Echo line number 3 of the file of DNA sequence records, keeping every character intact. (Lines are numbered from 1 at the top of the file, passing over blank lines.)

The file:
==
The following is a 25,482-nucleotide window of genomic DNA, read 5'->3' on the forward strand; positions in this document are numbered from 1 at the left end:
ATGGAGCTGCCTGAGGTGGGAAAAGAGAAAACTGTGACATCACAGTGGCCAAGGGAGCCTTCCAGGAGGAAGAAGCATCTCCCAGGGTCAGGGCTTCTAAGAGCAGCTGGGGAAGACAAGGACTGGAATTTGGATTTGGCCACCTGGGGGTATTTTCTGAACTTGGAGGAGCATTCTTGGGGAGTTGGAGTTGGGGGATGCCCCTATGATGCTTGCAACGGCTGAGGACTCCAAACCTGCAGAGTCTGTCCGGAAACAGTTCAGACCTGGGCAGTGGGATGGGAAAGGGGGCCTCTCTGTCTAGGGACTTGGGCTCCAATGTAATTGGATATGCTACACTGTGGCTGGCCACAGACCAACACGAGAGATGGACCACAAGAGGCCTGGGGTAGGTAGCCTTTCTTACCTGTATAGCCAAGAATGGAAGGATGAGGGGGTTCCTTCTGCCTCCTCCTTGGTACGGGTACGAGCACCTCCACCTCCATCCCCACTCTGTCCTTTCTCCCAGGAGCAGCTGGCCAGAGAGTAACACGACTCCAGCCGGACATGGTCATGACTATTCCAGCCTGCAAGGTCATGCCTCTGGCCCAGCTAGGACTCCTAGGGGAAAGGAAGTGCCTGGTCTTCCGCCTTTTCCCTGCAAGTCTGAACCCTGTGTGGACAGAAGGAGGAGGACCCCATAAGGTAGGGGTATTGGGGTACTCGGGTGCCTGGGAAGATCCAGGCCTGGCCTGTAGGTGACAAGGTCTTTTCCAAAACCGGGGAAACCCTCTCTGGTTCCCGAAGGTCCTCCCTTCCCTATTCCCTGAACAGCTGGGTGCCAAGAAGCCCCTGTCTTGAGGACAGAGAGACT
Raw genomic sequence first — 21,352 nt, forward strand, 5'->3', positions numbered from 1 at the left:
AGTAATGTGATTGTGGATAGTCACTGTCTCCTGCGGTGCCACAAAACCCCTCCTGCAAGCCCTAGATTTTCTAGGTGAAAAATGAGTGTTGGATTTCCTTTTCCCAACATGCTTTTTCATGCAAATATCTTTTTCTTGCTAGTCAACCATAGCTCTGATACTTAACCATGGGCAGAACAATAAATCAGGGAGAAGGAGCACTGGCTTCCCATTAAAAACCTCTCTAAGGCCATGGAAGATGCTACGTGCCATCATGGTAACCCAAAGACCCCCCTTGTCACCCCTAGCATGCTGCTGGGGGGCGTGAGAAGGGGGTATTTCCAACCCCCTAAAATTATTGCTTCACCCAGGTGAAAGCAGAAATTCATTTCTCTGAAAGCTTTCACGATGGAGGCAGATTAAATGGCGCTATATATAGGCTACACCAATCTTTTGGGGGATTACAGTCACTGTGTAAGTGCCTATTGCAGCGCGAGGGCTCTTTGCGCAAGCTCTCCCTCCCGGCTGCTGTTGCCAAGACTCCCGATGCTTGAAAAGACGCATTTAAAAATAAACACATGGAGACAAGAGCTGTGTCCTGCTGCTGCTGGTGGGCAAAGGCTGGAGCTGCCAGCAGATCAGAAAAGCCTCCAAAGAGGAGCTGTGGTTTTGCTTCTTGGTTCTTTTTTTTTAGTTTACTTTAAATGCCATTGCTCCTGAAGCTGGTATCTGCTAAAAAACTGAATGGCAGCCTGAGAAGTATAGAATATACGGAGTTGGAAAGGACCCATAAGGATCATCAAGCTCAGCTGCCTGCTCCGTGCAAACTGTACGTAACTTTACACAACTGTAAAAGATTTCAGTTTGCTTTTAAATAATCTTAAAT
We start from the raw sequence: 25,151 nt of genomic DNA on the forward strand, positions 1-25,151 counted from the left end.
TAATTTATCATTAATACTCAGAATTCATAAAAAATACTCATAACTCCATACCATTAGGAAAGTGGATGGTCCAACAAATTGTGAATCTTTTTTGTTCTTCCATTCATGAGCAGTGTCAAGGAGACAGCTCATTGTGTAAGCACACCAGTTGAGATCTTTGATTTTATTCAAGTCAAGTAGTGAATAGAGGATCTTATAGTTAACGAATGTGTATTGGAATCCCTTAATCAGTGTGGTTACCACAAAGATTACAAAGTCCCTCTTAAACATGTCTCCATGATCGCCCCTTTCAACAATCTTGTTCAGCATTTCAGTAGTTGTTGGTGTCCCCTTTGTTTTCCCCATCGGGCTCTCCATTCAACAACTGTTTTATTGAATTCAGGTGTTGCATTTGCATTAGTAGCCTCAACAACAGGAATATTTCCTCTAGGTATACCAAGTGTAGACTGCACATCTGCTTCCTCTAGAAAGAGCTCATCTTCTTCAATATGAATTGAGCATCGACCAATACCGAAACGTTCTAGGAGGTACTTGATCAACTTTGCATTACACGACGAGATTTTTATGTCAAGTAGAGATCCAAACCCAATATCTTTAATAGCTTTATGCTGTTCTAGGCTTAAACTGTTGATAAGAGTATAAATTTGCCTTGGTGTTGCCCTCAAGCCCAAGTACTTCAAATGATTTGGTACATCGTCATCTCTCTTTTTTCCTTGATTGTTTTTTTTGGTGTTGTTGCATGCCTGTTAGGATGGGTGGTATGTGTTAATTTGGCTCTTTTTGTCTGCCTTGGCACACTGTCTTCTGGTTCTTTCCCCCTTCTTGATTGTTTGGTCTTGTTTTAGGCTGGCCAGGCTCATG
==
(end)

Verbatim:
Raw genomic sequence first — 21,352 nt, forward strand, 5'->3', positions numbered from 1 at the left: